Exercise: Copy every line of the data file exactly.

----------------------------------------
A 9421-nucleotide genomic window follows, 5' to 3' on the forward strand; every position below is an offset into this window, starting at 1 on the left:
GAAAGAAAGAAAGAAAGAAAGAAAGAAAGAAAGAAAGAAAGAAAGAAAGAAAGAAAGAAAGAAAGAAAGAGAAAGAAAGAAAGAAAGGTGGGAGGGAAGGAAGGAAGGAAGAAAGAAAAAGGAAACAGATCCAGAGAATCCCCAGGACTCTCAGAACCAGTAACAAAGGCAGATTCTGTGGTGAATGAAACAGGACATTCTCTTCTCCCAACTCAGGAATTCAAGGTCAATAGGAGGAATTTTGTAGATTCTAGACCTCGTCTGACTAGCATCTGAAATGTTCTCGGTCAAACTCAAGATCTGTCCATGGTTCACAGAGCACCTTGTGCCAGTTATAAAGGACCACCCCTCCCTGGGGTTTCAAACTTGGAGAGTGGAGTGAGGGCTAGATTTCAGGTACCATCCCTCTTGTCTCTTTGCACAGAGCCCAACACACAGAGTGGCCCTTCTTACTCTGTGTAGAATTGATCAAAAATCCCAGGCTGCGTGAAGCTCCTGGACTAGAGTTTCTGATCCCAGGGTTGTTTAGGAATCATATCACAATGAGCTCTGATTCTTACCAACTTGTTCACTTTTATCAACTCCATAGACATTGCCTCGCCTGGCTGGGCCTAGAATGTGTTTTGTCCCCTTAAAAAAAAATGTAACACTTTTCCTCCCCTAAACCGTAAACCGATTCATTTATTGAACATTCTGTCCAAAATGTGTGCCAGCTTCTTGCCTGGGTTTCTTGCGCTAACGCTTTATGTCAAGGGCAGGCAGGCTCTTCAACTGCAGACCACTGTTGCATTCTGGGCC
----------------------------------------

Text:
A 9421-nucleotide genomic window follows, 5' to 3' on the forward strand; every position below is an offset into this window, starting at 1 on the left:
GAAAGAAAGAAAGAAAGAAAGAAAGAAAGAAAGAAAGAAAGAAAGAAAGAAAGAAAGAAAGAAAGAAAGAGAAAGAAAGAAAGAAAGGTGGGAGGGAAGGAAGGAAGGAAGAAAGAAAAAGGAAACAGATCCAGAGAATCCCCAGGACTCTCAGAACCAGTAACAAAGGCAGATTCTGTGGTGAATGAAACAGGACATTCTCTTCTCCCAACTCAGGAATTCAAGGTCAATAGGAGGAATTTTGTAGATTCTAGACCTCGTCTGACTAGCATCTGAAATGTTCTCGGTCAAACTCAAGATCTGTCCATGGTTCACAGAGCACCTTGTGCCAGTTATAAAGGACCACCCCTCCCTGGGGTTTCAAACTTGGAGAGTGGAGTGAGGGCTAGATTTCAGGTACCATCCCTCTTGTCTCTTTGCACAGAGCCCAACACACAGAGTGGCCCTTCTTACTCTGTGTAGAATTGATCAAAAATCCCAGGCTGCGTGAAGCTCCTGGACTAGAGTTTCTGATCCCAGGGTTGTTTAGGAATCATATCACAATGAGCTCTGATTCTTACCAACTTGTTCACTTTTATCAACTCCATAGACATTGCCTCGCCTGGCTGGGCCTAGAATGTGTTTTGTCCCCTTAAAAAAAAATGTAACACTTTTCCTCCCCTAAACCGTAAACCGATTCATTTATTGAACATTCTGTCCAAAATGTGTGCCAGCTTCTTGCCTGGGTTTCTTGCGCTAACGCTTTATGTCAAGGGCAGGCAGGCTCTTCAACTGCAGACCACTGTTGCATTCTGGGCC